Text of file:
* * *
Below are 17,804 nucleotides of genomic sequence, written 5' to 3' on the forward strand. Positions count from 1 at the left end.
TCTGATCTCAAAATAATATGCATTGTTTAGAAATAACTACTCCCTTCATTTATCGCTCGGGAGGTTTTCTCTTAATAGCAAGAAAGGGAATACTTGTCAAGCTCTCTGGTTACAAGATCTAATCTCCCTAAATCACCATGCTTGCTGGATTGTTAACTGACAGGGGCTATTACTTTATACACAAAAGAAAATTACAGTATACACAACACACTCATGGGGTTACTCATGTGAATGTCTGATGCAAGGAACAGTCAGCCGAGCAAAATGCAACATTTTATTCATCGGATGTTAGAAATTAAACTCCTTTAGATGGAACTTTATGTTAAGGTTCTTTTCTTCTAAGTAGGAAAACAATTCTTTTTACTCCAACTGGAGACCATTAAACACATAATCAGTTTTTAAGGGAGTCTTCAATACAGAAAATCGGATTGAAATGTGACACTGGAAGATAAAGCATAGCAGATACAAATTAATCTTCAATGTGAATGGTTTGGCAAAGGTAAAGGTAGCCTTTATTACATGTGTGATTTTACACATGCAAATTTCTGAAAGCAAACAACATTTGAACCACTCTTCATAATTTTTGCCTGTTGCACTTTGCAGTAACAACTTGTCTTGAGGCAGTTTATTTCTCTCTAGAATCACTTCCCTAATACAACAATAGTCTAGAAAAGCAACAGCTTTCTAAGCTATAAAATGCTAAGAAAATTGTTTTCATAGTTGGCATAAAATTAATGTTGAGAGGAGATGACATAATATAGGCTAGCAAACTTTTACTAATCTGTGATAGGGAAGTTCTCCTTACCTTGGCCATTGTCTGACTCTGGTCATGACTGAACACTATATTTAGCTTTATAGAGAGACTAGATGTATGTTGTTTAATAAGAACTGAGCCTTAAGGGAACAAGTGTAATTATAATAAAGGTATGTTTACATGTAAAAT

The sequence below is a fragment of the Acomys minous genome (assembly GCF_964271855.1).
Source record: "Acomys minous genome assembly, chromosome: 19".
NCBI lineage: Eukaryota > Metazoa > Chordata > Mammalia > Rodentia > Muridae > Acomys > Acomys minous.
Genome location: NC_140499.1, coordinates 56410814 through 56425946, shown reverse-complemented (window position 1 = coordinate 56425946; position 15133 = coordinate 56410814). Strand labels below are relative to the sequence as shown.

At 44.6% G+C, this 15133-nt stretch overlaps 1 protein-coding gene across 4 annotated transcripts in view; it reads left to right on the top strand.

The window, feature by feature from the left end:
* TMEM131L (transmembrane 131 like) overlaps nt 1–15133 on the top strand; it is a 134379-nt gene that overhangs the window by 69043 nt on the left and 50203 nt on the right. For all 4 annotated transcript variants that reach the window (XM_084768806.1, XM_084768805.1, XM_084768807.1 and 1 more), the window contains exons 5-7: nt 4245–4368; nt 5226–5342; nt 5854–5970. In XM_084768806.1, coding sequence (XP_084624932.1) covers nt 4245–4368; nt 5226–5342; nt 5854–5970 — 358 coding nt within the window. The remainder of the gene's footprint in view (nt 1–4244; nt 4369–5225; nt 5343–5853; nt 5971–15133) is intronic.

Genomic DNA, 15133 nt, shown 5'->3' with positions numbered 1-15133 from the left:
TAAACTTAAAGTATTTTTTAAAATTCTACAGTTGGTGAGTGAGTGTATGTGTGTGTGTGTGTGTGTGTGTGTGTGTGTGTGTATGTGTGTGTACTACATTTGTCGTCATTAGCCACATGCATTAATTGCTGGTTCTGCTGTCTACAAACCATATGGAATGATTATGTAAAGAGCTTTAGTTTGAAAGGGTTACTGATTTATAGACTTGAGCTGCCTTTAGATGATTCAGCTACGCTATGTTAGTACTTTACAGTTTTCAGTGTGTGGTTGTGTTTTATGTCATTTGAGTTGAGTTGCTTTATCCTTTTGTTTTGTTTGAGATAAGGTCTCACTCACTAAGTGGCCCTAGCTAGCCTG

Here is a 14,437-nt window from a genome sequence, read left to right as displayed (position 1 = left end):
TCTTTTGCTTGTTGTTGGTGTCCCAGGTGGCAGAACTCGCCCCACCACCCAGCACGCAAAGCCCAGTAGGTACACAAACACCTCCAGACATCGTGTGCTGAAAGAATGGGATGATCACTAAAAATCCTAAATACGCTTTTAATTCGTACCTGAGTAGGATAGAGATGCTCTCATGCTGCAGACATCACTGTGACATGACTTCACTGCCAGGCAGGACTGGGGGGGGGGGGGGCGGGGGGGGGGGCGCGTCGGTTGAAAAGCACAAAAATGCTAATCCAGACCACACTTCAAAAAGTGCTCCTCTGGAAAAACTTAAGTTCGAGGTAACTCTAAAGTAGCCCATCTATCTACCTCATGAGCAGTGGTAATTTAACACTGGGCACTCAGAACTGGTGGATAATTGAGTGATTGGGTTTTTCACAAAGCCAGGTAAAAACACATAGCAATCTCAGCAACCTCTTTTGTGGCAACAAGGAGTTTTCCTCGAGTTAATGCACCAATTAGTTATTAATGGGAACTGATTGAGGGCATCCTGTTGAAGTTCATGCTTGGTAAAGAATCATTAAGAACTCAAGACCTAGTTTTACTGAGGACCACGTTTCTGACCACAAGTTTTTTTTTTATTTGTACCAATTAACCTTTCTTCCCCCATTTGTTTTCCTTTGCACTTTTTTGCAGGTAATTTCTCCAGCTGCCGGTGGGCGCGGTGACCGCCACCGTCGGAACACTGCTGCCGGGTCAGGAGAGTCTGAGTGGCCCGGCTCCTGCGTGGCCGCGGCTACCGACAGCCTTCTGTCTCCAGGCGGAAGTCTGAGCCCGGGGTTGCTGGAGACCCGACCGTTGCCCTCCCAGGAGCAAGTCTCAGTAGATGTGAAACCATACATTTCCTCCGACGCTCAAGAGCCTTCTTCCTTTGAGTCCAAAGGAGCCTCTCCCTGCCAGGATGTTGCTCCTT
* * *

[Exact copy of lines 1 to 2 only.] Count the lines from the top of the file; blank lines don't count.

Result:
Below are 17,804 nucleotides of genomic sequence, written 5' to 3' on the forward strand. Positions count from 1 at the left end.
TCTGATCTCAAAATAATATGCATTGTTTAGAAATAACTACTCCCTTCATTTATCGCTCGGGAGGTTTTCTCTTAATAGCAAGAAAGGGAATACTTGTCAAGCTCTCTGGTTACAAGATCTAATCTCCCTAAATCACCATGCTTGCTGGATTGTTAACTGACAGGGGCTATTACTTTATACACAAAAGAAAATTACAGTATACACAACACACTCATGGGGTTACTCATGTGAATGTCTGATGCAAGGAACAGTCAGCCGAGCAAAATGCAACATTTTATTCATCGGATGTTAGAAATTAAACTCCTTTAGATGGAACTTTATGTTAAGGTTCTTTTCTTCTAAGTAGGAAAACAATTCTTTTTACTCCAACTGGAGACCATTAAACACATAATCAGTTTTTAAGGGAGTCTTCAATACAGAAAATCGGATTGAAATGTGACACTGGAAGATAAAGCATAGCAGATACAAATTAATCTTCAATGTGAATGGTTTGGCAAAGGTAAAGGTAGCCTTTATTACATGTGTGATTTTACACATGCAAATTTCTGAAAGCAAACAACATTTGAACCACTCTTCATAATTTTTGCCTGTTGCACTTTGCAGTAACAACTTGTCTTGAGGCAGTTTATTTCTCTCTAGAATCACTTCCCTAATACAACAATAGTCTAGAAAAGCAACAGCTTTCTAAGCTATAAAATGCTAAGAAAATTGTTTTCATAGTTGGCATAAAATTAATGTTGAGAGGAGATGACATAATATAGGCTAGCAAACTTTTACTAATCTGTGATAGGGAAGTTCTCCTTACCTTGGCCATTGTCTGACTCTGGTCATGACTGAACACTATATTTAGCTTTATAGAGAGACTAGATGTATGTTGTTTAATAAGAACTGAGCCTTAAGGGAACAAGTGTAATTATAATAAAGGTATGTTTACATGTAAAAT